Q. I have a Toyota Highlander Hybrid with 227,600 miles on it. I recently got new tires, a new air conditioner control panel, and a new radiator, the last two items being the most major work I’ve had done in a while. The car has provided good gas mileage (24-25 mpg spring-fall, 21-22 in winter), handles very well, and rides very comfortably. Overall, I have been very pleased with the car and the reasonable maintenance costs. With high mileage and the possibility of the hybrid battery system going in the not-too-distant future, I want to know if I should consider paying for a new hybrid battery system when it goes or trading it in for a newer SUV, Toyota or another make, when the system goes, or even now. I should note that my wife and I are retired but travel a lot, and we tend to put 30,000-35,000 miles on the car per year. Our travels require that we have a car that is dependable and provides good gas mileage. Any help, suggestions or ideas you can provide would be much appreciated.
A. My unscientific research indicates the typical life of a Toyota hybrid battery is about 350,000 miles. This is based on a little research I did with taxi companies driving Toyota hybrids. The cost of a hybrid battery for your vehicle is quite expensive, with prices that could approach $5-6000 in the Highlander. When it comes time to make a decision about your vehicle, you will be putting more than half the value of the vehicle towards the cost of the hybrid battery repair. In my opinion, this may not be a great investment in a vehicle that you will need to rely on. Since you generally had very good luck with the Highlander hybrid, you may want to consider replacing it with a new model. The latest Highlander has grown a bit in size but has also become more fuel efficient.
Q. Late last year the service engine light came on in my 2009 Buick Lacrosse. The problem was diagnosed an internal short of the primary control module. It was replaced and reprogrammed but would not communicate properly. The SES light came back on, so the same mechanic at the Buick dealer replaced it, reprogrammed it, and said it tested okay. A couple of days later the SES light reappeared. I was told it was okay to drive until the dealer could find a loaner car for me. A few days later the light went off and I was told not to worry. Then a month and a half later, the SES light came back on. The car has only 25,750 miles on it and has been serviced regularly since I bought it new. Should I go back to the same dealer again, who suspected a loose wire somewhere? I’d really appreciate your advice.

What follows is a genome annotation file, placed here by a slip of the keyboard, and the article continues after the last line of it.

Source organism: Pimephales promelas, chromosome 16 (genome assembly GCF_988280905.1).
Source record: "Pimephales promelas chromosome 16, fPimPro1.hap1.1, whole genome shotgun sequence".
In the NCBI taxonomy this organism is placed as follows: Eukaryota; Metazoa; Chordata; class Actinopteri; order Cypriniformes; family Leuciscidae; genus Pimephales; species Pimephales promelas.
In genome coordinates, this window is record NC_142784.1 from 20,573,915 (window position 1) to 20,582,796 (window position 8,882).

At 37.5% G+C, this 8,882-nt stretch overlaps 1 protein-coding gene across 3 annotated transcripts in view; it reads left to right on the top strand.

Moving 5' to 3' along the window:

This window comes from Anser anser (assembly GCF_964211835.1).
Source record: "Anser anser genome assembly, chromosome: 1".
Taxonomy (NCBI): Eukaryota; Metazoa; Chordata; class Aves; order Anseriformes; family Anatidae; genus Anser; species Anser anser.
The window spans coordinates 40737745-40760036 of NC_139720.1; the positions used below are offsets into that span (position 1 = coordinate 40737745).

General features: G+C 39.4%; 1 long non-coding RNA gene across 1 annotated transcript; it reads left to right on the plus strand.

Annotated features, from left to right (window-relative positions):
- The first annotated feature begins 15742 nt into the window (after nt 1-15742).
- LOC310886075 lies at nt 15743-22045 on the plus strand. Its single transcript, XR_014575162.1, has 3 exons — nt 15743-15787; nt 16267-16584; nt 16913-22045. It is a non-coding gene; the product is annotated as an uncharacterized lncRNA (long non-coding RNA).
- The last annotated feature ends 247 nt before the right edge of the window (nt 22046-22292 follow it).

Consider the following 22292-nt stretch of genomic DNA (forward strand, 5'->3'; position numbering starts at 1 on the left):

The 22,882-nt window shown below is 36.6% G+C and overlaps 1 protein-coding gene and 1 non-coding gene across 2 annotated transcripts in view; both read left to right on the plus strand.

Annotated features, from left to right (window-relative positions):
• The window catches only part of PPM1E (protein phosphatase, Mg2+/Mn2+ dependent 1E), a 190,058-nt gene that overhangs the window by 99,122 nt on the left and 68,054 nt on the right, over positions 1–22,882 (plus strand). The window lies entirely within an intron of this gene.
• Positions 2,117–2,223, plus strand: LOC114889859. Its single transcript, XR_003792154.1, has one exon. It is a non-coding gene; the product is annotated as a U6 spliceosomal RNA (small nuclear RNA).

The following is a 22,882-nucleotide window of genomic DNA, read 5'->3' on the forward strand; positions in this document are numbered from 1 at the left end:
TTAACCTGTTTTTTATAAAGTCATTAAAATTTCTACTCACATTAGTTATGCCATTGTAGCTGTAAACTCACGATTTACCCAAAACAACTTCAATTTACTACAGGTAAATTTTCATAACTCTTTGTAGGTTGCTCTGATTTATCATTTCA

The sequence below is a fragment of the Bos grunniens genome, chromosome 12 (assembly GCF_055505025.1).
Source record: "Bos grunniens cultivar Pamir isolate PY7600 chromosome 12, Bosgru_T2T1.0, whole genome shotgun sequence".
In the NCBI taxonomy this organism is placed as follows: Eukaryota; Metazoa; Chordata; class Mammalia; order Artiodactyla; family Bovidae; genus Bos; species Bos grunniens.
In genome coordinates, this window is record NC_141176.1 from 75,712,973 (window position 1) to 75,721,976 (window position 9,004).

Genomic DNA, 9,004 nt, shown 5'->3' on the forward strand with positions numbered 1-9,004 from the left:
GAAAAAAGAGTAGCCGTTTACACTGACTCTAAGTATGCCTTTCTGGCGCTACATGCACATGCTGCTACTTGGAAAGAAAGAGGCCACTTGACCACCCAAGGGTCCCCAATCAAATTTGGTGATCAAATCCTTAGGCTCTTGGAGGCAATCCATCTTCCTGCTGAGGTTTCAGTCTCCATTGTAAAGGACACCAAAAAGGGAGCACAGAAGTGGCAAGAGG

A. I would certainly return to the dealer that has been servicing the car. Going to a different dealer would be a duplication of efforts and diagnostic testing. At this point, the car needs to go back for service, the vehicle trouble codes read, and prior repair work verified. The problem could be related to wiring and connections or something else altogether.
Q. My 2011 Ford Edge had an odd problem the other day when it was really cold. I got some gas and right after filling up, I went to pull out of the parking lot; while waiting for traffic to pass, all of a sudden the car wouldn’t move. I thought I had it in the wrong gear but it was, in fact, in drive. Then I heard a “ding-ding-ding” and the info screen in the dash displayed “low oil pressure”. I didn’t panic, shut off the ignition, and waited a few seconds; when I started it back up, all seemed fine. I checked the oil and it was right up to the top, and the oil was nice and clean. Could it be from the extreme cold? It hasn’t happened again since, should I be worried?
A. At this point, I would just monitor the situation. I have seen similar problems when using oil filters that don’t meet original equipment-intermittent oil light after starting. The other issue common to some cars is the ignition switch. If the switch does not fully settle into the “run” position, the warning lights could illuminate. As a safety measure, if the car’s computer detects low oil pressure, it will limit driving to protect the engine.John Paul, the “Car Doctor,” is public affairs manager for AAA Southern New England and a columnist for Boston.com. A certified master technician, Paul tests dozens of new cars each year and also hosts a radio show on 950 WROL in Boston (www.wrolradio.com) on Saturday mornings at 9. Need car advice? E-mail John at email@example.com or go to www.boston.com/cardoctor for past columns, tips, and repair help.